However, advances to Hone’s type system were also motivated by an entirely different actor: Android.

Android, custom types in Hone, and document format v2

What? Isn’t this supposed to be a post about iOS? Yes, we’ll get back to that, but bear with me, the Android part is interesting.

This summer, we built Hone library for Android. Pretty early into the project, we saw that the Hone type system was somewhat limiting regarding the kind of stuff you need to do to actually manage real Android layouts. Yes, you can specify the margins with numbers, but it’s equally important to specify higher-order properties: should the layout gravity (alignment) be left, center or right? Should images be cropped in smaller containers to maintain original size, or should they be scaled down? If we specify a number in units, what kind of unit is it? Android mostly uses dp (device-independent pixels), but for type, it’s common to use sp (scaled pixels) that scale up or down according to user’s preferences, kind of like Dynamic Type in iOS.

There was no meaningful and usable way to use the current Hone library and document format to specify any of these relations and semantics. You could build all the semantics into the library and maybe base it on something like “if the name of a value has some special prefix/suffix, treat it as some kind of specific value.” (The Android library actually does some of this too.) But I wanted these semantics to be more clearly reflected in the document format and type system itself.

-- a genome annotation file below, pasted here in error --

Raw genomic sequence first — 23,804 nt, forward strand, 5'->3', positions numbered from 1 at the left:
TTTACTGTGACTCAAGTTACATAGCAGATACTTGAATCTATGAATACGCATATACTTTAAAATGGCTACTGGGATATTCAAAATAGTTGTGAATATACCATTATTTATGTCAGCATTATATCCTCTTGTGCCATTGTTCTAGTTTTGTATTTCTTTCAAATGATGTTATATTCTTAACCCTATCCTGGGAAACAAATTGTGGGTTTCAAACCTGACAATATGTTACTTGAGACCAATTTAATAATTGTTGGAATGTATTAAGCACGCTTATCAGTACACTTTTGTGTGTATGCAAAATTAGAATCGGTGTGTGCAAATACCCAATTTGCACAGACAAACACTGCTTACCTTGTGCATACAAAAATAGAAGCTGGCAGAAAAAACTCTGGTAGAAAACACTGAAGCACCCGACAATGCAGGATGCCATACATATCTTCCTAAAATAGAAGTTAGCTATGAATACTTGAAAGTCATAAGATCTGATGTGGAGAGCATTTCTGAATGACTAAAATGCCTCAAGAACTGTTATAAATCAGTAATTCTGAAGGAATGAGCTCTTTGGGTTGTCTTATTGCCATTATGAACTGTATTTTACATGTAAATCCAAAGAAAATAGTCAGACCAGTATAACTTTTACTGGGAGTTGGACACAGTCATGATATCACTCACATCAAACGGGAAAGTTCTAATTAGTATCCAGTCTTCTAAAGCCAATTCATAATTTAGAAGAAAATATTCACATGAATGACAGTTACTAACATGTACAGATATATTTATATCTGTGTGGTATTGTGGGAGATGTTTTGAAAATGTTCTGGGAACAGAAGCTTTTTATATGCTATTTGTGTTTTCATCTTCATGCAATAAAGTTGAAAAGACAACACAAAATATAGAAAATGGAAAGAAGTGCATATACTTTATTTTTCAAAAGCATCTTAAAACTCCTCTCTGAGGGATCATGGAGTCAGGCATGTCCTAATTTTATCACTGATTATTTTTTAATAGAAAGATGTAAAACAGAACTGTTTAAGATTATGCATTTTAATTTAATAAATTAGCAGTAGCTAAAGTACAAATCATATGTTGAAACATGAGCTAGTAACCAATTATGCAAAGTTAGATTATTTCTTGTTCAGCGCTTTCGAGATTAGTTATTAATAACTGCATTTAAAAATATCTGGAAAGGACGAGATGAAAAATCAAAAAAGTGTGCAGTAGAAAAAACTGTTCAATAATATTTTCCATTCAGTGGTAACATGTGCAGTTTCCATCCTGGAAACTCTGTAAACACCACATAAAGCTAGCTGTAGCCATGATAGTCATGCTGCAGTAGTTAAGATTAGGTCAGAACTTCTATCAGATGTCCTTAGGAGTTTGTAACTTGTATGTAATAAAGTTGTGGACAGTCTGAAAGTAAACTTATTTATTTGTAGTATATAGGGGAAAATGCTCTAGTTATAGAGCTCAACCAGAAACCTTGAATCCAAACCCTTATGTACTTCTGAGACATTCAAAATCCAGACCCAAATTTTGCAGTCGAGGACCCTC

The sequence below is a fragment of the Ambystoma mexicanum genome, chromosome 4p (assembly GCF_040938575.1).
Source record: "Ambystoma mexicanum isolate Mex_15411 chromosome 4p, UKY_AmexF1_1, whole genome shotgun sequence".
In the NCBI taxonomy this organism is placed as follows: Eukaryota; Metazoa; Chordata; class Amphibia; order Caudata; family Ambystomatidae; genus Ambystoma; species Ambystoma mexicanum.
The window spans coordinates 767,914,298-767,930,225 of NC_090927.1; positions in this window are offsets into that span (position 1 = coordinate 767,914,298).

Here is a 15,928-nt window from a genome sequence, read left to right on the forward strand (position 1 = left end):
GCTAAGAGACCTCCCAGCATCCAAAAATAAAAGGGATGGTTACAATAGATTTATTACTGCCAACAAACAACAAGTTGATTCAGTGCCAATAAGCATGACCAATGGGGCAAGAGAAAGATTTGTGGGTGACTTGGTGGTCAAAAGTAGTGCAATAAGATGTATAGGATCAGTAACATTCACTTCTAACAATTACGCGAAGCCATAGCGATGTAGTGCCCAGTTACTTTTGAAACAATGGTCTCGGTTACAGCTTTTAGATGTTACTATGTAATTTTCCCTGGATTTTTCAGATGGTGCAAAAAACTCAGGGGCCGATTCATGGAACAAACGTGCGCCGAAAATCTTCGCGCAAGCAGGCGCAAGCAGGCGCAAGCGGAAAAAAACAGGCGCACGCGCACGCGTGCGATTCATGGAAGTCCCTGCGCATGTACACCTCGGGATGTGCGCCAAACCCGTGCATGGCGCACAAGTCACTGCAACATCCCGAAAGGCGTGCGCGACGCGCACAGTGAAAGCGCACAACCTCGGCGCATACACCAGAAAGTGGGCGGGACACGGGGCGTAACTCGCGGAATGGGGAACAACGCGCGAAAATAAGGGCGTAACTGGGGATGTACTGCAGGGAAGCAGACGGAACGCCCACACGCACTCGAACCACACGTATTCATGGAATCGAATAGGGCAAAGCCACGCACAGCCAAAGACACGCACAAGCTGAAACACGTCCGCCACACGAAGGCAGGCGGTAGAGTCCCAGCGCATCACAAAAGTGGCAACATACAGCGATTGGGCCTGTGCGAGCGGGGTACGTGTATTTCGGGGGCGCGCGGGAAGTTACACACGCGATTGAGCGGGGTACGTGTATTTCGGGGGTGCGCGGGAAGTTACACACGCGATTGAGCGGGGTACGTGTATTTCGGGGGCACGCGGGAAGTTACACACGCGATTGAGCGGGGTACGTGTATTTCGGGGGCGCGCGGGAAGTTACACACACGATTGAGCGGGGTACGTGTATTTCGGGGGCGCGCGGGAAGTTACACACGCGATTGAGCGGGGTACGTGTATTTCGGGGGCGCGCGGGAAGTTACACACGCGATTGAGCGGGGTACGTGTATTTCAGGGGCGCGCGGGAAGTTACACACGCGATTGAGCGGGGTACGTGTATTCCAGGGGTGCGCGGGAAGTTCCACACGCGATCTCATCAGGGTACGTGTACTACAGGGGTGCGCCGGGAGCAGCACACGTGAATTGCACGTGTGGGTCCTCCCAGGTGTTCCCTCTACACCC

What I didn’t want to do, is to globally and centrally manage the Hone type system, maybe by building a bunch of advanced types into the Hone tool and all platform libraries. This would have been very difficult to update. I also did not want to make the tool to be too platform-aware: it should work all the same, regardless of whether you are editing an iOS, Android, or any other platform project.

So, what we ended up with for Android, which seems to be working quite well, is Hone document format version 2, which contains the concept of custom types. The two most important types are the enum type that specifies a set of mutually exclusive options for the user to pick from, and compound type that lets you compose other types into more richer units. For a full spec, see Hone document format v2, and Android library custom types.

The nice thing about custom types is that the tool can autogenerate the correct and pretty nice UI for editing, while not having to deal with the actual semantics of custom types. Also, the whole system is easily extensible: if you find that you need a new custom type in your project, just add it to types.yaml of your project, and use the Hone library callbacks to specify a handler for that type.

The iOS type for custom typography

The work we did in the Android project provided a solid foundation for implementing the custom font data type in the Hone iOS library, which I have called AATFont, per “Apple Advanced Typography”. In v1, the various attributes of the font were baked in to the core of the project and tool, making it impossible to extend, and so it sits there as an obsolete legacy piece. AATFont is implemented as a custom compound type using the above-described type system. All I did was took interesting attributes from Apple’s font feature registry and encoded them into the Hone AATFont type. When you play with Alarm, you’ll see this in action.